The evil spammers that plague my online life are getting remarkably devious. I got the following email (from “InLOVE@LOVEBOX.com”) in my inbox yesterday under the subject line of “Someone is in Love with you!”
TOTALLY CRAZY ABOUT YOU !!!
A person who knows you has asked us to send you this message.
The person is madly in love and crazy about you, and has said that:
– You are Charming
– You are Attractive
– You look Sweet
– You seem Intelligent
– You Excite
Now up to that point I was at least intrigued. Sure, anyone who thinks that I look sweetand “excite” is bound to be suffering from some kind of well categorised mental disorder,but even I respond to flattery, at least somewhat. So I read on…
If u want to know who this person is, then you must call the following number now:
0011 239 444 9030
The call is totally anonymous for you.
All the best,
Ah-ha! Suddenly all becomes clear! They’ve set up a info phone line (charging about $5.00per thirty seconds) then sent this email out to tens of thousands of addresses. At leastsome pathetic souls will be so taken in that they’ll call, and no doubt be put on hold tolisten to two or three minutes of romantic music before being told that all the operatorsare currently busy, but if they call back later their personalised message of love will bewaiting. The really sad thing is that the some of them will call back. Repeatedly.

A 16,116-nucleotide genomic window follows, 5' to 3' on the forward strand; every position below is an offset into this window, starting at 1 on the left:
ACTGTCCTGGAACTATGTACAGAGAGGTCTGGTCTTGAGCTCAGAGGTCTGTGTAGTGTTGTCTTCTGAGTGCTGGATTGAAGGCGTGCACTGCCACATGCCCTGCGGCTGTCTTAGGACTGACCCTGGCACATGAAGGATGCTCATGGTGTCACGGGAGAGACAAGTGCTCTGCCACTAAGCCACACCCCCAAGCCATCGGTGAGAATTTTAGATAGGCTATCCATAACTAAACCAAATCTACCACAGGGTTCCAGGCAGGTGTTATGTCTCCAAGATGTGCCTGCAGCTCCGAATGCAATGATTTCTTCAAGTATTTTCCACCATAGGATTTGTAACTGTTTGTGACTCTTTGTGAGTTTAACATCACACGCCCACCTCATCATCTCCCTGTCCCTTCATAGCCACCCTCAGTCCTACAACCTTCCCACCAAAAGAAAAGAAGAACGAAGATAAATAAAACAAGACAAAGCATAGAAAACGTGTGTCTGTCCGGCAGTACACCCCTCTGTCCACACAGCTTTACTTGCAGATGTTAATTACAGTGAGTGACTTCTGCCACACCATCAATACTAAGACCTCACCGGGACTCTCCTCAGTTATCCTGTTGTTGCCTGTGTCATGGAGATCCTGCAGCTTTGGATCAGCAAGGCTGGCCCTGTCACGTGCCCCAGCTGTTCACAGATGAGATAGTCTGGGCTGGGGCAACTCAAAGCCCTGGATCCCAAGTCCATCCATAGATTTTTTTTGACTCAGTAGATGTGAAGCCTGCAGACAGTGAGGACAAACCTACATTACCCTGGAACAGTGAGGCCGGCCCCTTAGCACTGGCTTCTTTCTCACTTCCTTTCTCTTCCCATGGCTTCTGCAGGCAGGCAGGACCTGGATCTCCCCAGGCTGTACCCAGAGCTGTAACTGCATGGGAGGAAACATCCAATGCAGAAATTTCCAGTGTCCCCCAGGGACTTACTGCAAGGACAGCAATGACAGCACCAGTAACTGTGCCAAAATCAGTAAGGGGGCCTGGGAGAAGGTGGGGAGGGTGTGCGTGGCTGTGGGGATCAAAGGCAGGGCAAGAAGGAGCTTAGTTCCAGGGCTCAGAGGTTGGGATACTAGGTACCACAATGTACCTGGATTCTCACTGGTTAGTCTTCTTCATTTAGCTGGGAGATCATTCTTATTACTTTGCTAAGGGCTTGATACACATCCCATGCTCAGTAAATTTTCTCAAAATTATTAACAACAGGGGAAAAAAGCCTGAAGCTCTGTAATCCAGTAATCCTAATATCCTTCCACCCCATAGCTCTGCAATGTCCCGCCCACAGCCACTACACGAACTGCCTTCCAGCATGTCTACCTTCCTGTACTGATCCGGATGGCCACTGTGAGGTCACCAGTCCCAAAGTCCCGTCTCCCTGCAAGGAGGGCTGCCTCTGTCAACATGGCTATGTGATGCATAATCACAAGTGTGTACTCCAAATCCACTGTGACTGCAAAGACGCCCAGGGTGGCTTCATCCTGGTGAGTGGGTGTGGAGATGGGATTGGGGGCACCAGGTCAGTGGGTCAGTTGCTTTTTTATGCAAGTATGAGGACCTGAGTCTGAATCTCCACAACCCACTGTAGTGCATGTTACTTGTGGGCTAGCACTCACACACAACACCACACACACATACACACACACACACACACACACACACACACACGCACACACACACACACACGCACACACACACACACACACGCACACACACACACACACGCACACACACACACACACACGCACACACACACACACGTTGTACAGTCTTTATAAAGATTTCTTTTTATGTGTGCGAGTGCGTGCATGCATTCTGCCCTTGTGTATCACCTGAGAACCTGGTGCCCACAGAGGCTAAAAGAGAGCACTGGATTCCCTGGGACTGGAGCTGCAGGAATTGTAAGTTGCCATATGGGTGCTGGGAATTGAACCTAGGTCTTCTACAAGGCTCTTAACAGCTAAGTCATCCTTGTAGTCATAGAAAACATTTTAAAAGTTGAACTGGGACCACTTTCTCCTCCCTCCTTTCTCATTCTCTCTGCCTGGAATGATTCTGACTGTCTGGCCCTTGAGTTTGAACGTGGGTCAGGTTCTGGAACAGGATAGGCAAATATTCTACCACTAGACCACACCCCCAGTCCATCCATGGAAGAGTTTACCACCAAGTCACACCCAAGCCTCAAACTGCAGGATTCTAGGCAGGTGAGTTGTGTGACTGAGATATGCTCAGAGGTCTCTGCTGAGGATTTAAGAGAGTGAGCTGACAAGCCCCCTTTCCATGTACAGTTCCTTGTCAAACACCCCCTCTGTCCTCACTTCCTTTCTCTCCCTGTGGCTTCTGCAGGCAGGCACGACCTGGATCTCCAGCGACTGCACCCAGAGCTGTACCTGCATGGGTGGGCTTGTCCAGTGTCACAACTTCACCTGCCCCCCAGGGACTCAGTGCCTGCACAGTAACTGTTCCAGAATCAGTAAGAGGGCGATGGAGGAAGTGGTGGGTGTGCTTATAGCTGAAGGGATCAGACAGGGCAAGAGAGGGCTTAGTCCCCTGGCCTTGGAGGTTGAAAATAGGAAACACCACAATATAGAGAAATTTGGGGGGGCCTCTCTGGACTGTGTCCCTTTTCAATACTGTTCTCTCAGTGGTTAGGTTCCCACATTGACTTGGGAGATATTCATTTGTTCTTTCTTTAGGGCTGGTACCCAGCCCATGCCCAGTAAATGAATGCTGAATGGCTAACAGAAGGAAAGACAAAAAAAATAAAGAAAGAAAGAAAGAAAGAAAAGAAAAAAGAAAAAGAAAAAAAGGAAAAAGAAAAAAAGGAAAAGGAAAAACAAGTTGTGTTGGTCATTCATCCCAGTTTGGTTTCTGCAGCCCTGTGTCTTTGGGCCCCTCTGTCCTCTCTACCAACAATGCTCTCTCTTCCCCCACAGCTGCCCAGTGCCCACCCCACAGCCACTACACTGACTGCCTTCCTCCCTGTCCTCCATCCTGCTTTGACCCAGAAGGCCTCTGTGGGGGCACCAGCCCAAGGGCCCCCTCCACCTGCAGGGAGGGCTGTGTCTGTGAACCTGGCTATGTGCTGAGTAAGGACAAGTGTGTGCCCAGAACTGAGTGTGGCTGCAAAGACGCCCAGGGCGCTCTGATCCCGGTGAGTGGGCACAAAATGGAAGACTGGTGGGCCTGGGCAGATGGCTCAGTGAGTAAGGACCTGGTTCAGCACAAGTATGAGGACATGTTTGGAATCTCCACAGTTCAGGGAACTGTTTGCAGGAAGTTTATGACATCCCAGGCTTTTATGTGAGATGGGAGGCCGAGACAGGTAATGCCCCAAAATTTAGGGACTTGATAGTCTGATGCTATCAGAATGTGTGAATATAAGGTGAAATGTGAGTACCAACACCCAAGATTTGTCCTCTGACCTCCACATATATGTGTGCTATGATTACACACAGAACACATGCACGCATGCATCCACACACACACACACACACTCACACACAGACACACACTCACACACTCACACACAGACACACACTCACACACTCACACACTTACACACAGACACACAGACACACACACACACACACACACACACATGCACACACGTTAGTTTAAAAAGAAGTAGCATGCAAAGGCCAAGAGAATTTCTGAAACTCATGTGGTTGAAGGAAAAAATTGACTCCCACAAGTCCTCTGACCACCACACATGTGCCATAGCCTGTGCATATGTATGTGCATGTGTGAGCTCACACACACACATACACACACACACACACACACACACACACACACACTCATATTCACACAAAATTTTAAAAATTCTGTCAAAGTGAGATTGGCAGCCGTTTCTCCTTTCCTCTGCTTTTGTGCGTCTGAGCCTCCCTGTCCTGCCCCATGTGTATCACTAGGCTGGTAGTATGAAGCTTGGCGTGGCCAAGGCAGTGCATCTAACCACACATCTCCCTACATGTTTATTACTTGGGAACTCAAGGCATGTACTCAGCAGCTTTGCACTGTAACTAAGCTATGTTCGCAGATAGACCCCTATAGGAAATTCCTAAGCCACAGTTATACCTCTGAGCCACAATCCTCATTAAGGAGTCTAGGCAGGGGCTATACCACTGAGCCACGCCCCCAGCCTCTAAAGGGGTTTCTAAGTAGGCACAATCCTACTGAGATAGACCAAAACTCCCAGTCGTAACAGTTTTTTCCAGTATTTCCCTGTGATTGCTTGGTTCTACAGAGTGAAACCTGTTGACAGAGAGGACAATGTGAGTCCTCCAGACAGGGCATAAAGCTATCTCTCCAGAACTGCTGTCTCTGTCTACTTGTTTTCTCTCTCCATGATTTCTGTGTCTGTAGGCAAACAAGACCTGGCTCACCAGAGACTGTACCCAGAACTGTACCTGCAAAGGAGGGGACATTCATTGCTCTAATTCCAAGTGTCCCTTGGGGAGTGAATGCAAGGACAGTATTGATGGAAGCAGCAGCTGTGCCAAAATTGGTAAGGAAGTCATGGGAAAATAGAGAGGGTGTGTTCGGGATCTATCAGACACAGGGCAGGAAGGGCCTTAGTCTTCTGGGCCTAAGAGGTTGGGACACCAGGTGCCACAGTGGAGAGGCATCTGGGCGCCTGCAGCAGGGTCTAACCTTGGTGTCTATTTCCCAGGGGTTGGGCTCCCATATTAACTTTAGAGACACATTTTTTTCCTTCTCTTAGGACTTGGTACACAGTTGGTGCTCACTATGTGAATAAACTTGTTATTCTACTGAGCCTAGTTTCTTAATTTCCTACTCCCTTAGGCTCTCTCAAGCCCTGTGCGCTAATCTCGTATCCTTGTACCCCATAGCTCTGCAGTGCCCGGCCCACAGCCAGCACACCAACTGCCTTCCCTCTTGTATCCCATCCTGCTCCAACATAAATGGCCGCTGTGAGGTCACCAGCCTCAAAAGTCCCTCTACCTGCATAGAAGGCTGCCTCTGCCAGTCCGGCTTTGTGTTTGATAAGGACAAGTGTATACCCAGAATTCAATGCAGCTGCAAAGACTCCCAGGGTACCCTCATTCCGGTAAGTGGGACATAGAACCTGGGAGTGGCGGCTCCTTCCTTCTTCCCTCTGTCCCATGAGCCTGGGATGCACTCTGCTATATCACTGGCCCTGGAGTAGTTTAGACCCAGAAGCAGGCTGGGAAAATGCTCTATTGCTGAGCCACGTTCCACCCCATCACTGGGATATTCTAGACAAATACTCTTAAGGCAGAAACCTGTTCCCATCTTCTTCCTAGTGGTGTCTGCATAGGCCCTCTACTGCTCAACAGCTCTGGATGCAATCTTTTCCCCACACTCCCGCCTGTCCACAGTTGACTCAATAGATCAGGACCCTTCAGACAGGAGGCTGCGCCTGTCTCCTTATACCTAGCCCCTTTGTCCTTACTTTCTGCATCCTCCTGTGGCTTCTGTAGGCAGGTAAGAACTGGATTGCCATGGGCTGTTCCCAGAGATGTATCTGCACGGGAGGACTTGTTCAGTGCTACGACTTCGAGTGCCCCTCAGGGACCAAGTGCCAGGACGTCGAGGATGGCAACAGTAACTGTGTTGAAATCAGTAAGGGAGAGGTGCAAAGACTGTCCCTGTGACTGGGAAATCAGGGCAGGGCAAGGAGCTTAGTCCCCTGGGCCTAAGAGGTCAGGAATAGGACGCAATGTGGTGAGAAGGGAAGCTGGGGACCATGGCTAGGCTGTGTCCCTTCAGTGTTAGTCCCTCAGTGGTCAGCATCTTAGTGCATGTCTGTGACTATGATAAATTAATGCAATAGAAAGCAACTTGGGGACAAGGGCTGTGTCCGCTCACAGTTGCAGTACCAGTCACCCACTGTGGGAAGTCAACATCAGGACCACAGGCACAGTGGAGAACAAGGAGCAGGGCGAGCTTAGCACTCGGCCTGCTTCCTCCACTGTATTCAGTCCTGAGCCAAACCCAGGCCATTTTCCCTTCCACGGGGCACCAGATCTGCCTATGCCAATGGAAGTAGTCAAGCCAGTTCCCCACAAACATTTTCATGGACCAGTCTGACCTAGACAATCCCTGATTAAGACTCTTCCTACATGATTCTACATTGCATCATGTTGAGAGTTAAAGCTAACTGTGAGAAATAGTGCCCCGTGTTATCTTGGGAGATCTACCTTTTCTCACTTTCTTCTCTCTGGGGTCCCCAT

Now I object to spam generally, but at least most of it actually offers you something (evenif it’s just some unlikely surgery free method to enlarge one’s genitals). This kind of toyingwith people’s emotions to turn a quick buck however is just completely morallyreprehensible. If there’s any justice in the world, lightning will strike the lovebox.comserver, hopefully while the operators of this scam are poking around inside with ascrewdriver.
The whole murky world of online scams, ripoffs and threats seems to have jumped up afew IQ points recently. Not only do we have the above example, but an insanely deviousversion of the Klez virus has started to appear in my inbox. This claims to be a fixfor the Klez virus, which will immunise your computer against it for all time. All you haveto do is run the file, ignoring any alerts from your virus detection software (in order tofool the virus the “fix” apparently has to masquerade as a “fake” virus, and may thus setoff your anti-virus program).
This kind of recursive trojaning (is that even a word?) is simply brilliant. It gives people aperfect reason to infect themselves, and even reassures them that it’s safe, regardless ofwhat their security software may say. I’m simply in awe of the mind that came up with it.If people like this would turn their intellect to solving major problems such as worldhunger and environmental degradation, instead of messing up people’s hard drives, theworld would be a much better place.
But that’s not likely to happen any time soon is it?